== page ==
Some cats were found alive. Some were found, but ended up at the shelter with either “Owner Unknown” tags on their metal cages. Others, according to the calls incoming to the shelters, were still missing. The belief was that many cats had not escaped the ravaging fire.





            As expected, the cats were disoriented, frightened, shell shocked and reverting to wild animals. “They’re hiding in and under the burned out rubble. A news crew found a cat that was under some smoldering material from a house,” recalled Estes who rescued the blue-eyed feisty Siamese-mix. “She was quite traumatized and not an easy cat to handle. She was singed and paws were burned some, but that cat was a lucky one.”

            Like the Siamese, many of the cats that came in from the fire area shared similar physical symptoms: singed whiskers, eyelashes, burned paws and pads. Most of the fire victims suffered from second degree burns, according to Pam Rohrich, DVM, of the Oakland SPCA, who tended at least 20 survivors. Ironically, smoke inhalation wasn’t a major dilemma, she said, since X-rays proved their lungs were clear.

            “We’ve had some loss of ear tips in the cats so they’re always going to have funny, short ears but that’s OK—they can do with that. We’ve had some mild ulcerations, but again it’s been superficial. Basically, the things were reasonably superficial or they died,” said Dr. Rohich.

            She also noted that treating fire survivors, as you’d expect, is a stressful ordeal.  “They don’t like it. It’s uncomfortable. Burns are extremely painful. It’s not fun to have to subject these animals to discomfort every day.”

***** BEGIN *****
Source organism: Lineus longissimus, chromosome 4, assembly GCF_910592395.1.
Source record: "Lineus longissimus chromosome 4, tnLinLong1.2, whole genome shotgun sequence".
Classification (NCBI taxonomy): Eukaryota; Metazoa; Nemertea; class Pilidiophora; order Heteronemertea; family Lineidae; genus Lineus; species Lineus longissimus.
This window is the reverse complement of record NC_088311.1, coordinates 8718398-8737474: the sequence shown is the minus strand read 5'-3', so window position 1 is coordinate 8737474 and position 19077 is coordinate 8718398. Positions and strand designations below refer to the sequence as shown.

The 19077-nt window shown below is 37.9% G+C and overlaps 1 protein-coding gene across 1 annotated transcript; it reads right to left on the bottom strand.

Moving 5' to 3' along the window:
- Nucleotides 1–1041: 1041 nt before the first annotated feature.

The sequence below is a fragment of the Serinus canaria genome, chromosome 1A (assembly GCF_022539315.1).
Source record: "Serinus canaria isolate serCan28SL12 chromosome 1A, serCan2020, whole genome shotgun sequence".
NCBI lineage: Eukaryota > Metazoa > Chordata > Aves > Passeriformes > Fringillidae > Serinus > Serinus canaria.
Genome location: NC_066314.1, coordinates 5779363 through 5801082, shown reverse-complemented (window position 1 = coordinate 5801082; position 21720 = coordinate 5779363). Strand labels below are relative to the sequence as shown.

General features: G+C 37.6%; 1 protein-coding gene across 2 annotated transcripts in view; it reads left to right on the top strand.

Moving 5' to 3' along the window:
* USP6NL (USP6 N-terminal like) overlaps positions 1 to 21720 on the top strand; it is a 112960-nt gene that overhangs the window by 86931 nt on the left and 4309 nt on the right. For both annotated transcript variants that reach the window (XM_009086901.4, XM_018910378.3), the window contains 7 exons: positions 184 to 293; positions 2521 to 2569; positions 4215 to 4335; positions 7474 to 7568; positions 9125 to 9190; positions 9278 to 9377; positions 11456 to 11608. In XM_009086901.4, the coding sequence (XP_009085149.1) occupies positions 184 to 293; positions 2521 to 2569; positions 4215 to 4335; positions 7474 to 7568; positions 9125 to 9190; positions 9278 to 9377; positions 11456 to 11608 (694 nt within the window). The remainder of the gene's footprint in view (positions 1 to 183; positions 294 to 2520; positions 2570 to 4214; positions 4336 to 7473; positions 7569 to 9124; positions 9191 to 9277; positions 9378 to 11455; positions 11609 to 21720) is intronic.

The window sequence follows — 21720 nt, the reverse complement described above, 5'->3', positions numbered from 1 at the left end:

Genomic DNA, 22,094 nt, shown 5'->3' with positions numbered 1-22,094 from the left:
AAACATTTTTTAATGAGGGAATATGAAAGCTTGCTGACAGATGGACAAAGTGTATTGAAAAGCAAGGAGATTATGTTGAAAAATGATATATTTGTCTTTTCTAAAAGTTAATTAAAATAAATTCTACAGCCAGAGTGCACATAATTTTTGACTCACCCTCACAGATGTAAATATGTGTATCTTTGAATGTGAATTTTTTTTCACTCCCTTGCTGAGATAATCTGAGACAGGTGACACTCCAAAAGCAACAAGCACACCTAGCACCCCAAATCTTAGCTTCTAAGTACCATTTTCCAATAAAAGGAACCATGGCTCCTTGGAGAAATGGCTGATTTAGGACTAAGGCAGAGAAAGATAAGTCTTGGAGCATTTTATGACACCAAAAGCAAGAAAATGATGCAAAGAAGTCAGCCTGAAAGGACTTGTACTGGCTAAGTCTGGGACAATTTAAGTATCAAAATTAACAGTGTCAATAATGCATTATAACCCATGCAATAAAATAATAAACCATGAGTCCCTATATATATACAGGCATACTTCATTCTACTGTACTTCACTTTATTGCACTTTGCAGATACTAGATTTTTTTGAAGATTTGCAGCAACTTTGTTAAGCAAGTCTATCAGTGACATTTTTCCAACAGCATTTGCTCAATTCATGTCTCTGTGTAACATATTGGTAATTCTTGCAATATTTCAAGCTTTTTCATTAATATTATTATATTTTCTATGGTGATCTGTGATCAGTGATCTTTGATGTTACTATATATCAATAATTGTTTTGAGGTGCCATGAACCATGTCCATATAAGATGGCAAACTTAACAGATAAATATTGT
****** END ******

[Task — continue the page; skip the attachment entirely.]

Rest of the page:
Many of the burned-out East Bay residents did not just endure a tragic fire and lose personal belongings. “It’s at the point where they’ve lost their homes and a couple of days after they suddenly realize they’ve lost their pets, too,” said San Francisco’s Pets Unlimited Veterinary Hospital manager, Linda Drake.

            The first few days after the fire, shelters quickly learned it was hectic for pet owners to try and reunite their cats. “So far hundreds of people have called in about their lost pets. The majority of them are cats. Unfortunately the majority of cats do not have tags,” said Beverly Scottland, development director at the Oakland SPCA.

            Pets Unlimited was swamped, too. “Every other minute we’re getting a phone call. Eighty-five percent are for cats. Everybody who is calling is giving us a description and where they are and describing what the cat had, a collar, etc.,” said Drake.

            Like after the earthquake, Bay Area people supported one another and united at a grassroots level. There was no time for red tape. No time. So people at shelters, veterinarian practices and other animal agencies, quickly offered free medical care, temporary shelter and other needed animal services.

            To help simplify the procedure and reunited cats with their owners, a lost-pet hotline (computer data base matching lost pet reports and animals in shelters) was created.

Two weeks after the fire, the data base had a listing of more than 200 cats found alive, according to Dr. Rene Gandolfi, chairman of the disaster preparedness committee for the Alameda County Veterinary Medical Association.

            Hotline statistics prove fire refugee’s tragedy and triumph:

41 dead cats found in the fire area.

75 cats reunited with their owners.

As of November 6th, 17 kittens and 110 adult cats had been rescued and are either at a shelter, under foster care or have not yet been claimed by their owners.